With reference to origin and purpose, discuss the value and limitations of the source below for historians studying the Treaty of Versailles? Source C The Treaty of Versailles, 1919, in Documents...
With reference to origin and purpose, discuss the value and limitations of the source below for historians studying the Treaty of Versailles?
The Treaty of Versailles, 1919, in Documents on World History, John Wroughton and Denys Cook, London, 1976.
Article 42.Germany is forbidden to maintain or construct any fortifications either on the left bank of the Rhine or on the right bank to the west of a line drawn fifty kilometers to the east of the Rhine.
Article 231. The Allied and Associated Governments affirm and Germany accepts the responsibility of Germany and her allies for causing all the loss and damage to which the Allied and Associated Governments and their nationals have been subjected as a consequence of the war imposed upon them by the aggression of Germany and her allies.....Germany undertakes that she will make compensation for all damage done to the civilian population of the Allied and Associated Powers and to their property.
When studying historical documents, primary sources are always better. This is the exact text for two small parts of the Treaty of Versailles. The value of the information provided is that it makes very clear what the Allies intended for postwar Germany in demilitarizing the Rhineland and demanding war reparations. One can also infer that this showed a fear, at least among the French, that future attacks were possible and so a demilitarized zone was deemed necessary.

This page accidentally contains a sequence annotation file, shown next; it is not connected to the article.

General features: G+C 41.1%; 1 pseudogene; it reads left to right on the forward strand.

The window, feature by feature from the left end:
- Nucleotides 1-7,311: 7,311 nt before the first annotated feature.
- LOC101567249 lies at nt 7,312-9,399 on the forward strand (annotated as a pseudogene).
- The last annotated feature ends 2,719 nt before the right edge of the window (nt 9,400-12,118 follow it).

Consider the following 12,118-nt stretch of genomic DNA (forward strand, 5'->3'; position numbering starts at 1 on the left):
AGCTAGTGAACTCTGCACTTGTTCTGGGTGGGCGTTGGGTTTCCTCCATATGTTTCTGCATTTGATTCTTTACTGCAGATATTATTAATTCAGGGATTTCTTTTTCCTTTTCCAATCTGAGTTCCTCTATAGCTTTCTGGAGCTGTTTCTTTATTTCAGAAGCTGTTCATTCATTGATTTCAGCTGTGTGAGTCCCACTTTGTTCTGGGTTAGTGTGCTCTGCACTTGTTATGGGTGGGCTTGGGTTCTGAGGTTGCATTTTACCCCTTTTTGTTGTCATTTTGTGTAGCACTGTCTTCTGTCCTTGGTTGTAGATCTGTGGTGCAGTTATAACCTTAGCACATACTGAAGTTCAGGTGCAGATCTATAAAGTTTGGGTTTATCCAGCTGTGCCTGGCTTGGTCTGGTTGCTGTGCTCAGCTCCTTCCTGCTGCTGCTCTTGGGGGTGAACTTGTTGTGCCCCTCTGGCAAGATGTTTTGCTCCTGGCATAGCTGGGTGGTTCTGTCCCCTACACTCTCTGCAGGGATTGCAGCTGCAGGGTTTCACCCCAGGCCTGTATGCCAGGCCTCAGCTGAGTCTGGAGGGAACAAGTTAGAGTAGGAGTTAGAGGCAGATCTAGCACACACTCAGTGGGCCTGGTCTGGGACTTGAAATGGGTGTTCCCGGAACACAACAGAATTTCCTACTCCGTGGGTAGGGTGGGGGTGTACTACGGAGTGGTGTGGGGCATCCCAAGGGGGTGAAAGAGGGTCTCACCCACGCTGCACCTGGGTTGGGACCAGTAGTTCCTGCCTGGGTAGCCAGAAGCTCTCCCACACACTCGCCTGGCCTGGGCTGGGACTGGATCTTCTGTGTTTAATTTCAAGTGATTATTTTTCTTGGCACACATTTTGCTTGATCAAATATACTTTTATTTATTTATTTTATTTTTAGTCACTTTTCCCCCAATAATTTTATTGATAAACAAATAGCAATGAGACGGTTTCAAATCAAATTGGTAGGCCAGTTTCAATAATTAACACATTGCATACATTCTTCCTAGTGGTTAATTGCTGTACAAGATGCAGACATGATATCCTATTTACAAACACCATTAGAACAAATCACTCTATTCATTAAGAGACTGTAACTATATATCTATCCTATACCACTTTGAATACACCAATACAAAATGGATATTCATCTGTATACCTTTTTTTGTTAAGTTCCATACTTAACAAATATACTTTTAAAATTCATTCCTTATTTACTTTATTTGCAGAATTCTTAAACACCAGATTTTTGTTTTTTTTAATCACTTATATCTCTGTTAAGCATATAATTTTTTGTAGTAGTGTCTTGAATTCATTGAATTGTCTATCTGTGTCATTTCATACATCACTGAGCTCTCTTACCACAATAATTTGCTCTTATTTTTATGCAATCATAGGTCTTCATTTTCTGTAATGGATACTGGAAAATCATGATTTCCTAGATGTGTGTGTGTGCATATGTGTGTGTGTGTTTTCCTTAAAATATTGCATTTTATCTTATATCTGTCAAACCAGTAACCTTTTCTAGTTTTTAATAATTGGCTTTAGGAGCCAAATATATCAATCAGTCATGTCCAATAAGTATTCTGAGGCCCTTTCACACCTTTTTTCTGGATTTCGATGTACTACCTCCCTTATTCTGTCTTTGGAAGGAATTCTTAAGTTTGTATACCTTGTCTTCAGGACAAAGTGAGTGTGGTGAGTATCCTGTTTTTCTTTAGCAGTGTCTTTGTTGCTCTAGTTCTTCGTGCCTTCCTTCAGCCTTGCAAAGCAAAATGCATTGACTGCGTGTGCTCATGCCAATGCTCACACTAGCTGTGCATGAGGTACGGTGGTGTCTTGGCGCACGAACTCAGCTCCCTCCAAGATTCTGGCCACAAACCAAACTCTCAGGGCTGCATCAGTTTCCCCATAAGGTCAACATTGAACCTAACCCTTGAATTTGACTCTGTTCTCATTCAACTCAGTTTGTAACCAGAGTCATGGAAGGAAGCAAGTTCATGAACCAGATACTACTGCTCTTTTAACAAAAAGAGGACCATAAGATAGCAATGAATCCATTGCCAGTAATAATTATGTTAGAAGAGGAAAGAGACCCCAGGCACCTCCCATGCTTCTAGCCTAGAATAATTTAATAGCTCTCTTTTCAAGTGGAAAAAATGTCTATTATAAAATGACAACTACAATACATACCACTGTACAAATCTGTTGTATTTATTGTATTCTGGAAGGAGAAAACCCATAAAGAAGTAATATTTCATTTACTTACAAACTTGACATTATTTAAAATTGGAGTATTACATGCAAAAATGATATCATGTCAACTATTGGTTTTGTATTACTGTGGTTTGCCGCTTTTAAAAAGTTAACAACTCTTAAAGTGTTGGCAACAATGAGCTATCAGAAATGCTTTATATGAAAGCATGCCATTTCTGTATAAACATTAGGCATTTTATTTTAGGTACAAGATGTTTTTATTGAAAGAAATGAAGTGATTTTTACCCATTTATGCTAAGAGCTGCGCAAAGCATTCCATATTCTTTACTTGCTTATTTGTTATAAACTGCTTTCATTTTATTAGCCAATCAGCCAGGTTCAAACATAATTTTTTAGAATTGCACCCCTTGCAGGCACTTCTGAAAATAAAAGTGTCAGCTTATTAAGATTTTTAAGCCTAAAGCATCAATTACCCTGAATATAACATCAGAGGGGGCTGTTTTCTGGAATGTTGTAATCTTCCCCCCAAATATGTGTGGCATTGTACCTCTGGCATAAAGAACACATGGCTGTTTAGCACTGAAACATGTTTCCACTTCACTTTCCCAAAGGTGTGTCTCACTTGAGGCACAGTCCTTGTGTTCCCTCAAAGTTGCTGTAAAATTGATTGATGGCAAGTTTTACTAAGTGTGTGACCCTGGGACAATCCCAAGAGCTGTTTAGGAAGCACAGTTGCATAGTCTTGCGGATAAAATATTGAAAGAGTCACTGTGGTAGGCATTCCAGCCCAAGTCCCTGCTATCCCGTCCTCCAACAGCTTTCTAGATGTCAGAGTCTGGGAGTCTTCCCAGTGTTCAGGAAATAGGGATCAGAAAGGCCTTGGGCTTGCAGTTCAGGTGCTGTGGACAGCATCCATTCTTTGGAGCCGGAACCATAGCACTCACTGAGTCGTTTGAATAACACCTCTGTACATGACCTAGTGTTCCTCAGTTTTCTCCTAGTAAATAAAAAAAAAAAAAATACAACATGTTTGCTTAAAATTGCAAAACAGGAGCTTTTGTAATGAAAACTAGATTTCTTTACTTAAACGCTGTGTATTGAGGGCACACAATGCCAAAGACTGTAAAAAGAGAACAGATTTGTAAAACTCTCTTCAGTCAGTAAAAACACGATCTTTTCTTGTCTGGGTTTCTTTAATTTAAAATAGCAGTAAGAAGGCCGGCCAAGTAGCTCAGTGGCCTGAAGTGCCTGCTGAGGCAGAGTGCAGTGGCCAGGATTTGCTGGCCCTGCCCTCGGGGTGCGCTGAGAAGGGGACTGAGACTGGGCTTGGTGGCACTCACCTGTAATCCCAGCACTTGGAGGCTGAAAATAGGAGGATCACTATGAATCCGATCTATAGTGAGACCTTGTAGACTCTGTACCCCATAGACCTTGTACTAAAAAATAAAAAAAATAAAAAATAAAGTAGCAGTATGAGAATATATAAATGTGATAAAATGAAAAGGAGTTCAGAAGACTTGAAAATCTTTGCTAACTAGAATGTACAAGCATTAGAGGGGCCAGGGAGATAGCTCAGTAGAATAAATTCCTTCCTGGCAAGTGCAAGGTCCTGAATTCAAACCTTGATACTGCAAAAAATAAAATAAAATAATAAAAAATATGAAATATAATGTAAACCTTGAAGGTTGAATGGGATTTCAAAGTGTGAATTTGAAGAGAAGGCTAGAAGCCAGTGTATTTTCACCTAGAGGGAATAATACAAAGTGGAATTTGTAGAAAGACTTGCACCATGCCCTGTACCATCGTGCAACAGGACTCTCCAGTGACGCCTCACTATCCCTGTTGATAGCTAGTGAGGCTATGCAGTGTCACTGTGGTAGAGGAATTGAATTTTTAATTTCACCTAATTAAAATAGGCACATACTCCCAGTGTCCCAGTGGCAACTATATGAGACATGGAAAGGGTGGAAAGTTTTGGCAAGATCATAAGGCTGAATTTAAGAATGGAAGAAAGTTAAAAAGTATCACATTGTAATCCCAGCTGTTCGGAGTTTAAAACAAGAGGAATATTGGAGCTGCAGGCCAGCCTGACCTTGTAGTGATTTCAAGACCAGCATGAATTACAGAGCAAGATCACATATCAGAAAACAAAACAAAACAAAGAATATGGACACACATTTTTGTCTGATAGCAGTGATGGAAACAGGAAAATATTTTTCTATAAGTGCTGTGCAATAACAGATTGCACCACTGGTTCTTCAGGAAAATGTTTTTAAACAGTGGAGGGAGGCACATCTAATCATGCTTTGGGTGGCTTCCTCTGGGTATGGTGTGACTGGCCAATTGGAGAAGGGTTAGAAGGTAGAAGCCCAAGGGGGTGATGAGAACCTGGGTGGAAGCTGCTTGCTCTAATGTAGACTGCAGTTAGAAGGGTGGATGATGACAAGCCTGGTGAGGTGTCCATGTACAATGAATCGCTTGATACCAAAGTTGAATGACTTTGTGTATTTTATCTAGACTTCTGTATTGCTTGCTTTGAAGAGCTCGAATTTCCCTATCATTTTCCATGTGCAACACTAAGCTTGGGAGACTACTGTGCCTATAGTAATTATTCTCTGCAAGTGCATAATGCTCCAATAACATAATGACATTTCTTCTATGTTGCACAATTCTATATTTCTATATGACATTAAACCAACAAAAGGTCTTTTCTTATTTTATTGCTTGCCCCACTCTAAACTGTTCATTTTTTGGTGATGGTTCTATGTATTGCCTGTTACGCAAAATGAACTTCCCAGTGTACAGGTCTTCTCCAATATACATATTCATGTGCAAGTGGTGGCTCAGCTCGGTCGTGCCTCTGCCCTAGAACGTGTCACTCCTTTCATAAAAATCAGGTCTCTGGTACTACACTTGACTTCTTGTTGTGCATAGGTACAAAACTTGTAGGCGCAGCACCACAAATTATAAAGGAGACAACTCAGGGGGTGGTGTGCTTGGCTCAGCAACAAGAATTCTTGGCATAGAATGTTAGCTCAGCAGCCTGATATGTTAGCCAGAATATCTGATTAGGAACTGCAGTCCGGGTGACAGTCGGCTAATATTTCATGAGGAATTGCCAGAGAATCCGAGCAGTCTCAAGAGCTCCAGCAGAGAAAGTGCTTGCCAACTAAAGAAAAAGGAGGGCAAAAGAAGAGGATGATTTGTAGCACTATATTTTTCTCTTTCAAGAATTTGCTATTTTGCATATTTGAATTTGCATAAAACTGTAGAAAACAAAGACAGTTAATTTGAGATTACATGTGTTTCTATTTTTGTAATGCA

Assuming this is the full document from the collection mentioned above, one limitation is that it is very selective, printing only two articles from a very long and detailed treaty (and one can infer how long it must be given that there are at least 231 articles, judging by the numbered articles included). This means there is no context, or surrounding information from the treaty by which we might draw more accurate conclusions.
Since this is a British collection of documents, we can consider the source as a bit biased. Even though the text is word for word from the treaty, and is therefore a primary source, the very limited and specific selection of these two articles perhaps shows a British or pro-Allied bias.